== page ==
Liomba Junior Mathe’s reflections on the realities of human-carnivore conflict in Zimbabwe
Human carnivore-conflict is a major global conservation issue for wild carnivores. It also results in huge social and economic losses to people living close to protected areas. In the Hwange area in Zimbabwe, one of the main drivers of conflict arises from lions killing livestock owned by members of rural communities, these community members frequently retaliate by killing lions.
I manage the Long Shields Lion Guardian Programme in Hwange, a community-conservation initiative that employs local people who form a link between conservationists and their communities, providing information and encouraging cooperation, using traditional knowledge and novel technology to mitigate livestock loss, improving the livelihoods of local communities, and conserving predators.
One of various mitigation measures used is our Early Warning System, where our Lion Guardians, equipped with a bicycle, vuvuzela, GPS and 3G smart phone, alert herders to the presence of collared lions near communities (we are able to track these lions through their GPS signals), thereby limiting lion-cattle interactions.
Understanding and learning from communities
Living with lions in your backyard is not easy. For many African rural communities, livestock is their source of wealth and savings. One can use livestock to pay for school fees and hospital bills. Lions killing livestock is the equivalent of waking up to find your savings taken away overnight!
Hwange National Park (HNP) in Zimbabwe is a thrilling destination for international tourists, but for a villager living on the periphery of the park the feeling is different. It can be a nightmare as they live in fear of marauding wild animals! Growing up near HNP, I understood the local rural culture and the challenges facing local people. I have learnt that as conservationists, we cannot achieve our goals until we understand the circumstances of the local people.
The impact of conflict often goes far beyond one’s imagination of how it would feel to lose your most valuable property, even when appreciating the years of hardship endured to secure it. Livestock that has been killed by a predator is no good to a farmer anymore. Such a loss often induces anger and frustration which can lead to retaliatory killing of lions and other predators. My early conservation career days, before our programme was established, where the toughest ones – we would find ourselves faced by angry villagers who felt that by promoting the conservation of lions we didn’t care about their livelihoods. Our commitment to the Long Shields Lion Guardian Programme has changed these negative attitudes of people, and with nearly a decade of experience working with farmers living alongside protected areas I’m pleased to have earned their trust.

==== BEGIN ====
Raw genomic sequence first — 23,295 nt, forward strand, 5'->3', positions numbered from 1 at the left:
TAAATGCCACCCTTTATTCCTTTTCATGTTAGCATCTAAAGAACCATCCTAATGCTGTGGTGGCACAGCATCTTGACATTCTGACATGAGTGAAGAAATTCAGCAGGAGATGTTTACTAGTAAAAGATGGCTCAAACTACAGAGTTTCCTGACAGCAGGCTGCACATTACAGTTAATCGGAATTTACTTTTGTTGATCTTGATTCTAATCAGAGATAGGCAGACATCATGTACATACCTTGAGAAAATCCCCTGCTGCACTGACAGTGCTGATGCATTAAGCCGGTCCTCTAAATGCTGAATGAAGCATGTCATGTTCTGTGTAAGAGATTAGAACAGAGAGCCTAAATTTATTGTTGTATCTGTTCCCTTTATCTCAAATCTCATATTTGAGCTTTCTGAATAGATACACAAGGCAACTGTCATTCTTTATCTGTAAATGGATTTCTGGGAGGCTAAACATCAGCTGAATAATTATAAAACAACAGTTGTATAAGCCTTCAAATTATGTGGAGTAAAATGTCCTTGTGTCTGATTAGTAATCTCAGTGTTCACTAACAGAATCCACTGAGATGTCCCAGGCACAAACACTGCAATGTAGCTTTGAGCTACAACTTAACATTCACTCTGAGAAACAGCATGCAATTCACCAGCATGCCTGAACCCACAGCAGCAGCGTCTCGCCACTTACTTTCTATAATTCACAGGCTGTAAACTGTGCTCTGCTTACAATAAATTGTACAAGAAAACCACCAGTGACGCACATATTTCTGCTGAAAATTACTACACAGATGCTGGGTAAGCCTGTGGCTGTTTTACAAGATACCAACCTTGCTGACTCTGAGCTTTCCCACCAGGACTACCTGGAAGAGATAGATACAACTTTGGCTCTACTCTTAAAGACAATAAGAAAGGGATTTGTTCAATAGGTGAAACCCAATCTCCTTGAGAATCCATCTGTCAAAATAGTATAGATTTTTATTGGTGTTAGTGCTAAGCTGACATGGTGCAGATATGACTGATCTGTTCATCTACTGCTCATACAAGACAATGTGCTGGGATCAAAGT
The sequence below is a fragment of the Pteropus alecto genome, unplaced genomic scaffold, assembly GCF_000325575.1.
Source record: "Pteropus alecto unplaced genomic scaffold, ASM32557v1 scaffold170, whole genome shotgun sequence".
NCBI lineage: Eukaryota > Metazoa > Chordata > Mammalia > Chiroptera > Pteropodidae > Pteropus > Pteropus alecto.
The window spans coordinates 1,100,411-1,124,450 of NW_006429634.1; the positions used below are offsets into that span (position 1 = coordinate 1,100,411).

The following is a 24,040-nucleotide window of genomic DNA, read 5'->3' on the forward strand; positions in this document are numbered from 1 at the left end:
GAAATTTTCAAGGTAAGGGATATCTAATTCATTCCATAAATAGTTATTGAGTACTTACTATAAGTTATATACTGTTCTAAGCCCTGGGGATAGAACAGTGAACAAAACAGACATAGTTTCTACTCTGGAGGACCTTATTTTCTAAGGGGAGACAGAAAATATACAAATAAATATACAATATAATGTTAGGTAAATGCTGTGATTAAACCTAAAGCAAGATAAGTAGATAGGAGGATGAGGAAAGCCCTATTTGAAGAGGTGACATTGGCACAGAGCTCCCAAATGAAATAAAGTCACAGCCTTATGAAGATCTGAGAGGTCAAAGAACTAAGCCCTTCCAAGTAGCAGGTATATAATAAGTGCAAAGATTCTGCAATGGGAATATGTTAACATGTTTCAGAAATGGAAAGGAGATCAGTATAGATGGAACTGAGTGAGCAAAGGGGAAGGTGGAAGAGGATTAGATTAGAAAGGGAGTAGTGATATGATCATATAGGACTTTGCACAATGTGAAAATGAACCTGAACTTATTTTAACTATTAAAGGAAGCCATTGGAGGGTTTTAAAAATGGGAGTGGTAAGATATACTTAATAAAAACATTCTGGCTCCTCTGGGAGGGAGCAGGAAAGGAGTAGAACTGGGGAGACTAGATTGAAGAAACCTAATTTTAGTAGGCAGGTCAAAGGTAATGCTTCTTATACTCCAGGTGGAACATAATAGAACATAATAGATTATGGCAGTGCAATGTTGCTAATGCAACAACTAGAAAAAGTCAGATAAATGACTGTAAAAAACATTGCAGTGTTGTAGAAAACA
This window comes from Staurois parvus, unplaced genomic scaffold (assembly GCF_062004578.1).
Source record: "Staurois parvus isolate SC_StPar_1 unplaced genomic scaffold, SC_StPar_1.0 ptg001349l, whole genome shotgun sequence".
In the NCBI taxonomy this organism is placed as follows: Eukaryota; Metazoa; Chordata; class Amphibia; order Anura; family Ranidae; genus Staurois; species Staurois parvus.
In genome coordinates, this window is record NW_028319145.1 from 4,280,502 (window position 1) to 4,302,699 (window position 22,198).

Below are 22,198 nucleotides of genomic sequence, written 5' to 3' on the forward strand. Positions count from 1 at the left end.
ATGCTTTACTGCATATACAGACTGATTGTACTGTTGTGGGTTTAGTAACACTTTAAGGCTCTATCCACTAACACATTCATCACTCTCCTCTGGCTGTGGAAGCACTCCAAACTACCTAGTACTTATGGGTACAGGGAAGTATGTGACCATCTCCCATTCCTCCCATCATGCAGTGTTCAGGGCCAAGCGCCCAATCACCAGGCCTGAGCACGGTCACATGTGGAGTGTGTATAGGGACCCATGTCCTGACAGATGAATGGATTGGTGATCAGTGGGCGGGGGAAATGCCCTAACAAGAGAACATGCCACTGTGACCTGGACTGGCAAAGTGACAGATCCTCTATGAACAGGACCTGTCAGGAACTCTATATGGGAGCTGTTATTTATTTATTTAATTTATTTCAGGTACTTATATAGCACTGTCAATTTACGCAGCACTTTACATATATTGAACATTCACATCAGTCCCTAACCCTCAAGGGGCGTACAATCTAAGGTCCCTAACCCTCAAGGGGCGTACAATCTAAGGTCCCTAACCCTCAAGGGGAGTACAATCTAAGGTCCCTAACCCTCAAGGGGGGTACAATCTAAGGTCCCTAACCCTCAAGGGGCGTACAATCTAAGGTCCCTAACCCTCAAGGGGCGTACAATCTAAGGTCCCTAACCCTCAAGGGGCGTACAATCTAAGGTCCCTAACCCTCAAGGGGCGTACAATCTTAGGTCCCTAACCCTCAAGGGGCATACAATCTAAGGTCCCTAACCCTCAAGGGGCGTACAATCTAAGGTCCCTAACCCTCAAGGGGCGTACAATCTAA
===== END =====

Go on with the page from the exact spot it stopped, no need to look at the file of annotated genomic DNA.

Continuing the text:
The realities of working with lions and communities
As a Community Liaison Officer, one has to deal with unusual challenges and it can feel like there is immense pressure with the communities relying on you. Every day I check the movement of collared lions and if a lion lurks near a community, it’s my responsibility to issue an early warning alert, assemble the lion guardian team and village men who, accompanied by dogs and armed with vuvuzelas (strident horns used at African football matches), set off to the exact location of the hiding lion – and chase it back towards the park! We undergo extensive training to carry out these lion chases and learn to read the lions behaviour, however we do still experience some hair-raising moments!
Over the past 5 years, locally I have witnessed first-hand the impacts of the rapid increase in human populations causing lion range and habitat to disappear dramatically. Now my work has become even more critical within this rapidly changing context. To respond to the growing challenges faced by both lions and the neighbouring communities, and based on the impacts and lessons learnt, my priority has been to continue to adapt, build and share innovative conservation tools on the ground. I have dedicated my life to helping communities alleviate rural poverty through improving rural livelihood systems by reducing livestock losses to lions, and to integrate carnivores into community everyday life ensuring that communities are active conservation partners.
Wild animals encroach into human landscapes, just as humans encroach into wild landscapes. Conservationists aim to reduce this conflict in many different ways, but so long there is wildlife and people in close proximity there will always be conflict.
Working towards human wildlife coexistence requires a holistic approach where rural communities must not be left behind in conservation decision making.
To do this, there is need to consolidate and optimise multi-sectoral efforts through a shared sense of ownership of both the problem and its solution. This can be achieved by incorporating the indigenous culture and knowledge, and developing innovative methods that empower communities to invest in the protection of their wildlife as a livelihood strategy, for now and for future generations.
The Long Shields Lion Guardian Programme is part of the Trans-Kalahari Predator Programme.